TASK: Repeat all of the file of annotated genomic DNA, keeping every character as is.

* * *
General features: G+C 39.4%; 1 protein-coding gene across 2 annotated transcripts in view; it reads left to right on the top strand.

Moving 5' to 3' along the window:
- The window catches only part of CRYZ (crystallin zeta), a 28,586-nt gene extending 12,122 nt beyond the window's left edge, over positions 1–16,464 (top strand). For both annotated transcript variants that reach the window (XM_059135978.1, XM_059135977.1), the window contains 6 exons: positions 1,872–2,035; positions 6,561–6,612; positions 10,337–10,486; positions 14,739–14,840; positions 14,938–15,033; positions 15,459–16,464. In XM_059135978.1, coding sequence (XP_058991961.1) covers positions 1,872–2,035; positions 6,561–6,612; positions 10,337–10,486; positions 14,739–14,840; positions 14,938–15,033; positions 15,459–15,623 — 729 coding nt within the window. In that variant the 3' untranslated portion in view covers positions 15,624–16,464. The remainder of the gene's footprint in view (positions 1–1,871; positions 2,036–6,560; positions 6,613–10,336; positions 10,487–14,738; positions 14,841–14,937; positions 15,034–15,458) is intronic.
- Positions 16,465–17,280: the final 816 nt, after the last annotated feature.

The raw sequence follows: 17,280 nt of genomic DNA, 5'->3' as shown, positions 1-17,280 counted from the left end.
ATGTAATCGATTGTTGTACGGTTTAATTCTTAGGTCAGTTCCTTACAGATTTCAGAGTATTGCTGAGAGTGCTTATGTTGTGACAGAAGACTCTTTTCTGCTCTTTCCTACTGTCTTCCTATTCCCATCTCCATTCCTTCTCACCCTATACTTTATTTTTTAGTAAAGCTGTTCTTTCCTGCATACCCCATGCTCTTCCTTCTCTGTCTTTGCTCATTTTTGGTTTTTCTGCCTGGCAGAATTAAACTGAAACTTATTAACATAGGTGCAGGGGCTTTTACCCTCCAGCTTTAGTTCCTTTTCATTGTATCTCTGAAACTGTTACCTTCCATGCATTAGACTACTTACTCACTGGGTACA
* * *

General features: G+C 39.4%; 1 protein-coding gene across 2 annotated transcripts in view; it reads left to right on the top strand.

Moving 5' to 3' along the window:
- The window catches only part of CRYZ (crystallin zeta), a 28,586-nt gene extending 12,122 nt beyond the window's left edge, over positions 1–16,464 (top strand). For both annotated transcript variants that reach the window (XM_059135978.1, XM_059135977.1), the window contains 6 exons: positions 1,872–2,035; positions 6,561–6,612; positions 10,337–10,486; positions 14,739–14,840; positions 14,938–15,033; positions 15,459–16,464. In XM_059135978.1, coding sequence (XP_058991961.1) covers positions 1,872–2,035; positions 6,561–6,612; positions 10,337–10,486; positions 14,739–14,840; positions 14,938–15,033; positions 15,459–15,623 — 729 coding nt within the window. In that variant the 3' untranslated portion in view covers positions 15,624–16,464. The remainder of the gene's footprint in view (positions 1–1,871; positions 2,036–6,560; positions 6,613–10,336; positions 10,487–14,738; positions 14,841–14,937; positions 15,034–15,458) is intronic.
- Positions 16,465–17,280: the final 816 nt, after the last annotated feature.

The raw sequence follows: 17,280 nt of genomic DNA, 5'->3' as shown, positions 1-17,280 counted from the left end.
ATGTAATCGATTGTTGTACGGTTTAATTCTTAGGTCAGTTCCTTACAGATTTCAGAGTATTGCTGAGAGTGCTTATGTTGTGACAGAAGACTCTTTTCTGCTCTTTCCTACTGTCTTCCTATTCCCATCTCCATTCCTTCTCACCCTATACTTTATTTTTTAGTAAAGCTGTTCTTTCCTGCATACCCCATGCTCTTCCTTCTCTGTCTTTGCTCATTTTTGGTTTTTCTGCCTGGCAGAATTAAACTGAAACTTATTAACATAGGTGCAGGGGCTTTTACCCTCCAGCTTTAGTTCCTTTTCATTGTATCTCTGAAACTGTTACCTTCCATGCATTAGACTACTTACTCACTGGGTACA